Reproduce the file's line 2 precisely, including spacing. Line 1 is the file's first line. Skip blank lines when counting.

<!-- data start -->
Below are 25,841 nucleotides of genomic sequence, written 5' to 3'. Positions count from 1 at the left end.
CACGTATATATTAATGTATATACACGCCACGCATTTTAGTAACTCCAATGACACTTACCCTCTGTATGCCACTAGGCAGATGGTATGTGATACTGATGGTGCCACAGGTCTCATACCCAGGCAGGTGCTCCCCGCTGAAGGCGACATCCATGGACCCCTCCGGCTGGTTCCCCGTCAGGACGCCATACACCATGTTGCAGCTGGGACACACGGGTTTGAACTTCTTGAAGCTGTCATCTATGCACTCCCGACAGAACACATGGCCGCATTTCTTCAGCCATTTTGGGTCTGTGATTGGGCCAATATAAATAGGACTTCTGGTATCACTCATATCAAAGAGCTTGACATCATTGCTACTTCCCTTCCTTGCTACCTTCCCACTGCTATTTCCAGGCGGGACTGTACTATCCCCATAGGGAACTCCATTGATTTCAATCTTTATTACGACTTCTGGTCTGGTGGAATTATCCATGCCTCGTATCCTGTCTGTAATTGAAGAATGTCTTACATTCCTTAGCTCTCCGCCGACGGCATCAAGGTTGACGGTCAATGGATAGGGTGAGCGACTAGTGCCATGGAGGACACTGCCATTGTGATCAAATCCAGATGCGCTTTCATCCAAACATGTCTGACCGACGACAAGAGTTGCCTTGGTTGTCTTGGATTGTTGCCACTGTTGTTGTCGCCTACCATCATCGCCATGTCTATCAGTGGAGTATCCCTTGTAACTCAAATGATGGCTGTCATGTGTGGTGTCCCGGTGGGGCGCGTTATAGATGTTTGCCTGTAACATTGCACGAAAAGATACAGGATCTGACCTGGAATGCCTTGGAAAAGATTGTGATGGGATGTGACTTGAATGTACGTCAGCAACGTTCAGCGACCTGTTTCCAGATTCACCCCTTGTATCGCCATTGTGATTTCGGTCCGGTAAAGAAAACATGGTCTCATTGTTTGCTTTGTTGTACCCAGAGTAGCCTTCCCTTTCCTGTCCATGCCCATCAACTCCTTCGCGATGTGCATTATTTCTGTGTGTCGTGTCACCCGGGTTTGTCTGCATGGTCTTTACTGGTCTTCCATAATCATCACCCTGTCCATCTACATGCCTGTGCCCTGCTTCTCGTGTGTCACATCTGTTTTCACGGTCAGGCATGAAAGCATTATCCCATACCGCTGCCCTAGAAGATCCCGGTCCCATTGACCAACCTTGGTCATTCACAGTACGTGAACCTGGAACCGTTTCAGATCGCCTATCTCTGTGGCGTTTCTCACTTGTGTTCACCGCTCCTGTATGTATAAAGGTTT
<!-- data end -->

CACGTATATATTAATGTATATACACGCCACGCATTTTAGTAACTCCAATGACACTTACCCTCTGTATGCCACTAGGCAGATGGTATGTGATACTGATGGTGCCACAGGTCTCATACCCAGGCAGGTGCTCCCCGCTGAAGGCGACATCCATGGACCCCTCCGGCTGGTTCCCCGTCAGGACGCCATACACCATGTTGCAGCTGGGACACACGGGTTTGAACTTCTTGAAGCTGTCATCTATGCACTCCCGACAGAACACATGGCCGCATTTCTTCAGCCATTTTGGGTCTGTGATTGGGCCAATATAAATAGGACTTCTGGTATCACTCATATCAAAGAGCTTGACATCATTGCTACTTCCCTTCCTTGCTACCTTCCCACTGCTATTTCCAGGCGGGACTGTACTATCCCCATAGGGAACTCCATTGATTTCAATCTTTATTACGACTTCTGGTCTGGTGGAATTATCCATGCCTCGTATCCTGTCTGTAATTGAAGAATGTCTTACATTCCTTAGCTCTCCGCCGACGGCATCAAGGTTGACGGTCAATGGATAGGGTGAGCGACTAGTGCCATGGAGGACACTGCCATTGTGATCAAATCCAGATGCGCTTTCATCCAAACATGTCTGACCGACGACAAGAGTTGCCTTGGTTGTCTTGGATTGTTGCCACTGTTGTTGTCGCCTACCATCATCGCCATGTCTATCAGTGGAGTATCCCTTGTAACTCAAATGATGGCTGTCATGTGTGGTGTCCCGGTGGGGCGCGTTATAGATGTTTGCCTGTAACATTGCACGAAAAGATACAGGATCTGACCTGGAATGCCTTGGAAAAGATTGTGATGGGATGTGACTTGAATGTACGTCAGCAACGTTCAGCGACCTGTTTCCAGATTCACCCCTTGTATCGCCATTGTGATTTCGGTCCGGTAAAGAAAACATGGTCTCATTGTTTGCTTTGTTGTACCCAGAGTAGCCTTCCCTTTCCTGTCCATGCCCATCAACTCCTTCGCGATGTGCATTATTTCTGTGTGTCGTGTCACCCGGGTTTGTCTGCATGGTCTTTACTGGTCTTCCATAATCATCACCCTGTCCATCTACATGCCTGTGCCCTGCTTCTCGTGTGTCACATCTGTTTTCACGGTCAGGCATGAAAGCATTATCCCATACCGCTGCCCTAGAAGATCCCGGTCCCATTGACCAACCTTGGTCATTCACAGTACGTGAACCTGGAACCGTTTCAGATCGCCTATCTCTGTGGCGTTTCTCACTTGTGTTCACCGCTCCTGTATGTATAAAGGTTT